Microsoft has just announced the introduction of the long-awaited 2-step verification process for Microsoft Account. This security feature will be rolled out to all, over the next few days.
Today, a Microsoft Account has become a key that unlocks everything from a Windows 10 PC to your Windows Phone, from Xbox to Outlook.com, from OneDrive and Skype to Office, and more. It is with this in mind, that Microsoft decided to add an additional layer of security, with the introduction of the optional 2-step verification.
A two-step verification means that Microsoft will ask you for two pieces of information anytime you access your account. For instance, it could be your password plus a code that would be sent to your registered phone or email.
Enable 2-step verification in Microsoft Account
To enable the 2-step verification in your Microsoft Account, go to account.live.com/proofs/Manage and do the needful.
You have a choice of downloading the Microsoft Authenticator app.
If you do not want to use it, click Skip to land on the following page.
Click on Set up two-step verification to land on this page.
Click on Next ad follow the procedure required.
Now anytime you access your Microsoft Account, you will be sent a code, which you will be required to input.
Turn off 2-step verification for Microsoft account
To turn off 2-step verification for Microsoft account, go to the same ‘manage’ page and click on the Turn off 2-step verification link.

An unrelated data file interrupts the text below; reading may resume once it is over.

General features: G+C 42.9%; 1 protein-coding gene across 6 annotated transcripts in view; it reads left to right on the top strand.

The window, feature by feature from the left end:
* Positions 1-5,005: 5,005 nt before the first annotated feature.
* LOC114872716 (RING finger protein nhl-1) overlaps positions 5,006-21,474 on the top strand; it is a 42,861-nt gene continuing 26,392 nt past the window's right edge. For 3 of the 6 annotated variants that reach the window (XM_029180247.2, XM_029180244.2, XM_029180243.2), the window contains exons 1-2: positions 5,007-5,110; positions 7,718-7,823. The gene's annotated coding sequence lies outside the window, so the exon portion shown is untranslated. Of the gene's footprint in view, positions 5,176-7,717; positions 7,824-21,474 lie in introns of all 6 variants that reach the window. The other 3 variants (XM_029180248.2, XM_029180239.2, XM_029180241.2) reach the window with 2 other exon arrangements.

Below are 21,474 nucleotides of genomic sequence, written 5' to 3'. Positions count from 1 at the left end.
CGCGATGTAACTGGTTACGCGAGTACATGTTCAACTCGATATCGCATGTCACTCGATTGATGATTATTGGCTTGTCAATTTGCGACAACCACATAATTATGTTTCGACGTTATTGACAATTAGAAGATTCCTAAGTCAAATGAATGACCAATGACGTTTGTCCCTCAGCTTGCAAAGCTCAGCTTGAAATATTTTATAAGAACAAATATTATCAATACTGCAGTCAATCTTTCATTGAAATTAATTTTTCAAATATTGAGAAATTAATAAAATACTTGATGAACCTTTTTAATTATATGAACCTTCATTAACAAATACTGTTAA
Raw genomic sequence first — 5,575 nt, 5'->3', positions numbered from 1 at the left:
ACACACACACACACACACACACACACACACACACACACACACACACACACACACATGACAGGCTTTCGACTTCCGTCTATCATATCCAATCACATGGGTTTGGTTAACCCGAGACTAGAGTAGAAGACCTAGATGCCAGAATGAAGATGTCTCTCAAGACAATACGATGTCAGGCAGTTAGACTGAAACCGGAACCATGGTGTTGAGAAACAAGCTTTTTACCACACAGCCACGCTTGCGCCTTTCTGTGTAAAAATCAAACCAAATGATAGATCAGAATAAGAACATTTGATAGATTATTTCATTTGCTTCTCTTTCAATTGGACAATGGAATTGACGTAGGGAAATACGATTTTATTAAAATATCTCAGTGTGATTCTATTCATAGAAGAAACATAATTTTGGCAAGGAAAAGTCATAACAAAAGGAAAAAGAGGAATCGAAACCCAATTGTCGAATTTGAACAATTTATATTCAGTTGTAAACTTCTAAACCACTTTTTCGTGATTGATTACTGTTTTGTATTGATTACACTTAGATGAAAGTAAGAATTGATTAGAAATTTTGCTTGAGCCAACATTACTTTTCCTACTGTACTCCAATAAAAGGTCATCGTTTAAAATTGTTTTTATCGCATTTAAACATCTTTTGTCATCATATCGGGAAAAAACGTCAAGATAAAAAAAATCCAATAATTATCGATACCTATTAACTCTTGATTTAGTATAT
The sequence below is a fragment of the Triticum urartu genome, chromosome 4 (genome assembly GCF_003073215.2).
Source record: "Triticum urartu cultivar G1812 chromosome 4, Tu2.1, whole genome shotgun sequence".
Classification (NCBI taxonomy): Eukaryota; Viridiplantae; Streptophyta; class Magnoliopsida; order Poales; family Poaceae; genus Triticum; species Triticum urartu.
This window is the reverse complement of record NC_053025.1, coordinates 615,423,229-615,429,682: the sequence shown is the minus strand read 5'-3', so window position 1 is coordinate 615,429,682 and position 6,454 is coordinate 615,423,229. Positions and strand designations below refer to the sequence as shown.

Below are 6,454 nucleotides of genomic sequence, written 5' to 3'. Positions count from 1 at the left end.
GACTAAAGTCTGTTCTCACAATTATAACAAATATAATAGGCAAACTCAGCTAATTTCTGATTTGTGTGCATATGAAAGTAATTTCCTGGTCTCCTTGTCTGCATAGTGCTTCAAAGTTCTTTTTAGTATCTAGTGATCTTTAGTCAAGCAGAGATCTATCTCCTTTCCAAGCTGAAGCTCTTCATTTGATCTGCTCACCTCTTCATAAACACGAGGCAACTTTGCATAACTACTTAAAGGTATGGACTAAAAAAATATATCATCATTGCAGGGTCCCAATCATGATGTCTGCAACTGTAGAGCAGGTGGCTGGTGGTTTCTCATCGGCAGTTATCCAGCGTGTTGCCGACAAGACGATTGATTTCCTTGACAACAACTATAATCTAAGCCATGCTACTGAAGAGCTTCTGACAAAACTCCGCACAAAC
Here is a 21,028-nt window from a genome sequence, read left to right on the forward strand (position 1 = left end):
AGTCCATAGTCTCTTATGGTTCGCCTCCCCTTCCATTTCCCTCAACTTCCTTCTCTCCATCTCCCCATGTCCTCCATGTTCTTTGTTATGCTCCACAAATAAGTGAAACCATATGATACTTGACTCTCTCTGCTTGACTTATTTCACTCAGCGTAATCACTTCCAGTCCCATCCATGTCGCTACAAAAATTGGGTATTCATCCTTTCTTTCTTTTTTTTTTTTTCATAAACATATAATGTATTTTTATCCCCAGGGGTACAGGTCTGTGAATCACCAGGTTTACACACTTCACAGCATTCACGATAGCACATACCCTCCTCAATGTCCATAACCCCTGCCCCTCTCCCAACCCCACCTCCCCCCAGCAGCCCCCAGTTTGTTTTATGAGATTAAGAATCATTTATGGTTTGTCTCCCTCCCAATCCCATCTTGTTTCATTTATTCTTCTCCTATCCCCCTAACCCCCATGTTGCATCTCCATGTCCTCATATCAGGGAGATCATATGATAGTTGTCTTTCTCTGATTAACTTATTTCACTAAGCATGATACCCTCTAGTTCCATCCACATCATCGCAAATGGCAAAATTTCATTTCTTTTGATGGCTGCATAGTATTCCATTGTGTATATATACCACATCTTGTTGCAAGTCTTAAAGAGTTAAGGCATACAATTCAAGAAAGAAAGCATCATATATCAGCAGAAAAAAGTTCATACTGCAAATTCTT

Click Yes to confirm and your are done.
Microsoft Authenticator app
For Phones, Microsoft has released a Microsoft Authenticator app, that supports a standard protocol for two-step verification codes and can be used with your Microsoft account and other systems that support two-step verification codes, like Google and Dropbox.
Previously we had a notion of trusted devices that was similar but only worked for IE and required you to manage a list if you had too many devices. With this release we’ve simplified things — you can skip codes on all modern browsers across major platforms, and you never have to manage the list. If you ever lose or sell a device, you can still choose to revoke these “trusted devices” by going to your security settings on account.live.com, says Microsoft.
On devices you use regularly, you can select an option to not ask for security codes.
Just in case you didn’t know – You can now sign in to your Microsoft Account using any alias.